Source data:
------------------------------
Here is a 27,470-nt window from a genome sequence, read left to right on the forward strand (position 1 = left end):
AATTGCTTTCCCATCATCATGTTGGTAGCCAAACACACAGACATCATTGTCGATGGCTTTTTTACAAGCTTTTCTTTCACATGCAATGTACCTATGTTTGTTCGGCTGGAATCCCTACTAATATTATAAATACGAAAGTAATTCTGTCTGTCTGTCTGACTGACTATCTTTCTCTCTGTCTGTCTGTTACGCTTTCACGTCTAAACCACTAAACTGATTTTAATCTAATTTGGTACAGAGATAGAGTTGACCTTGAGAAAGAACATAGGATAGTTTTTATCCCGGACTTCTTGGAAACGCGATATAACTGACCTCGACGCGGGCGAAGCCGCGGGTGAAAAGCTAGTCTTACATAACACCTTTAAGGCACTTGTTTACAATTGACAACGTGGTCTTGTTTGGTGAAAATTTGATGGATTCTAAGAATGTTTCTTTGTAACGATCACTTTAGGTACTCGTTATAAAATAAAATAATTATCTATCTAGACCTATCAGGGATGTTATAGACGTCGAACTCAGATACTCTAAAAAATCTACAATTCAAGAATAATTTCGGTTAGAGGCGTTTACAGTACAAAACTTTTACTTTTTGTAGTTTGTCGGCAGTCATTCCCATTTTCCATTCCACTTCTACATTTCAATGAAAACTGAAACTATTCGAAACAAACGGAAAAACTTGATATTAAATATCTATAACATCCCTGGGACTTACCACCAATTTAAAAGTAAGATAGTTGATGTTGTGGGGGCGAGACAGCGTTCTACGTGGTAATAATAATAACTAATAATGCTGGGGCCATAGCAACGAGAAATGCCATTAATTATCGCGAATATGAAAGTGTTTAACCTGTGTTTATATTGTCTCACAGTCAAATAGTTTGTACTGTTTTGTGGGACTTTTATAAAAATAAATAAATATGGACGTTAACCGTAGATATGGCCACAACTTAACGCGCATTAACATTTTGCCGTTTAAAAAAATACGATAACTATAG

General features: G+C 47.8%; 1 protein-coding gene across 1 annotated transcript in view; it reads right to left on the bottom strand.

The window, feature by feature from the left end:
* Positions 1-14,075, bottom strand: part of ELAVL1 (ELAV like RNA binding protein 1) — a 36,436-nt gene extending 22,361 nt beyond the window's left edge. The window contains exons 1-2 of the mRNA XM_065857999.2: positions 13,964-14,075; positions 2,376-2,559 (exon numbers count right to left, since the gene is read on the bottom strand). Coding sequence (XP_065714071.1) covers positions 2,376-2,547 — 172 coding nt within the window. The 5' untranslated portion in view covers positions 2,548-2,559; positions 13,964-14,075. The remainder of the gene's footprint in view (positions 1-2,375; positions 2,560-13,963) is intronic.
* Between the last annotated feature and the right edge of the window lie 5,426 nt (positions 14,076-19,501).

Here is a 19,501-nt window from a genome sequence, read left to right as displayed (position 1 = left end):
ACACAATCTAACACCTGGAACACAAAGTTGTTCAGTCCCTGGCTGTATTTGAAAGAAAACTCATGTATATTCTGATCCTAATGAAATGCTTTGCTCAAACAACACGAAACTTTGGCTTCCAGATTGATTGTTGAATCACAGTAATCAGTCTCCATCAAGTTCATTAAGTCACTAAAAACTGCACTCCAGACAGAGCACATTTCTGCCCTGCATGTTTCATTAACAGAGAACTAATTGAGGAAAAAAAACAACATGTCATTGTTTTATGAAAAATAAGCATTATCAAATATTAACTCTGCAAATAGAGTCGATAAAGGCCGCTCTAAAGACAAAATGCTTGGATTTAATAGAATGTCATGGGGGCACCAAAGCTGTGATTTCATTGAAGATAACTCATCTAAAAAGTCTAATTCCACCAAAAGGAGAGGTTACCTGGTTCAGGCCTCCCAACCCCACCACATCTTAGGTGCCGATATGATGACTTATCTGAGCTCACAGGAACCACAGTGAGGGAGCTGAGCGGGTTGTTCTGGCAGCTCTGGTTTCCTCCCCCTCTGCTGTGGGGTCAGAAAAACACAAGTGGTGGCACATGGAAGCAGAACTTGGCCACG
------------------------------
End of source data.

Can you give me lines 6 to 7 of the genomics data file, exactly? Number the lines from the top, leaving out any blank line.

* Between the last annotated feature and the right edge of the window lie 5,426 nt (positions 14,076-19,501).

Here is a 19,501-nt window from a genome sequence, read left to right as displayed (position 1 = left end):